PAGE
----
He had names of his own for all the matters familiar to his discourse. “Blackwood’s” was the “sand magazine;” “Fraser’s” nearer approach to possibility of life was the “mud magazine;” a piece of road near by that marked some failed enterprise was the “grave of the last sixpence.” When too much praise of any genius annoyed him, he professed hugely to admire the talent shown by his pig. He had spent much time and contrivance in confining the poor beast to one enclosure in his pen, but pig, by great strokes of judgment, had found out how to let a board down, and had foiled him. For all that, he still thought man the most plastic little fellow in the planet, and he liked Nero’s death, _”Qualis artifex pereo!”_ better than most history. He worships a man that will manifest any truth to him. At one time he had inquired and read a good deal about America. Landor’s principle was mere rebellion, and _that_ he feared was the American principle. The best thing he knew of that country was, that in it a man can have meat for his labor. He had read in Stewart’s book, that when he inquired in a New York hotel for the Boots, he had been shown across the street and had found Mungo in his own house dining on roast turkey.

We talked of books. Plato he does not read, and he disparaged Socrates; and, when pressed, persisted in making Mirabeau a hero. Gibbon he called the splendid bridge from the old world to the new. His own reading had been multifarious. Tristram Shandy was one of his first books after Robinson Crusoe, and Robertson’s America an early favorite. Rousseau’s Confessions had discovered to him that he was not a dunce; and it was now ten years since he had learned German, by the advice of a man who told him he would find in that language what he wanted.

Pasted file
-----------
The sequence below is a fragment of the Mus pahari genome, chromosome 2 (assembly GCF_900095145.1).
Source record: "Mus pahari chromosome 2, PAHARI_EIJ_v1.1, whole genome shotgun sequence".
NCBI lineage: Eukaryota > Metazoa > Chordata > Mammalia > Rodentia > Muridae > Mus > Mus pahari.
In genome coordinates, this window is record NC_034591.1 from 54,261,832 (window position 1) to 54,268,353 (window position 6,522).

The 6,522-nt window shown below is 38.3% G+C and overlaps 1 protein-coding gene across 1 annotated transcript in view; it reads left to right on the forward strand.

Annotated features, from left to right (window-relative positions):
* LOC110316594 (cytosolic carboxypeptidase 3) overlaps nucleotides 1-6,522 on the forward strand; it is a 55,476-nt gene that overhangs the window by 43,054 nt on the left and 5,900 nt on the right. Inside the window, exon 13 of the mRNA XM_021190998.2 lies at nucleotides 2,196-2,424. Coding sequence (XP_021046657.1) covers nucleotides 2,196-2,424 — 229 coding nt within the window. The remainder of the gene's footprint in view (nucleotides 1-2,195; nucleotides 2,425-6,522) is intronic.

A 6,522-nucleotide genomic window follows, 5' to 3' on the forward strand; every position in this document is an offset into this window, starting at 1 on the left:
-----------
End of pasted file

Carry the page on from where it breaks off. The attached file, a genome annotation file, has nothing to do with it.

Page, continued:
He took despairing or satirical views of literature at this moment; recounted the incredible sums paid in one year by the great booksellers for puffing. Hence it comes that no newspaper is trusted now, no books are bought, and the booksellers are on the eve of bankruptcy.

He still returned to English pauperism, the crowded country, the selfish abdication by public men of all that public persons should perform. `Government should direct poor men what to do. Poor Irish folk come wandering over these moors. My dame makes it a rule to give to every son of Adam bread to eat, and supplies his wants to the next house. But here are thousands of acres which might give them all meat, and nobody to bid these poor Irish go to the moor and till it. They burned the stacks, and so found a way to force the rich people to attend to them.’

We went out to walk over long hills, and looked at Criffel then without his cap, and down into Wordsworth’s country. There we sat down, and talked of the immortality of the soul. It was not Carlyle’s fault that we talked on that topic, for he had the natural disinclination of every nimble spirit to bruise itself against walls, and did not like to place himself where no step can be taken. But he was honest and true, and cognizant of the subtile links that bind ages together, and saw how every event affects all the future. `Christ died on the tree: that built Dunscore kirk yonder: that brought you and me together. Time has only a relative existence.’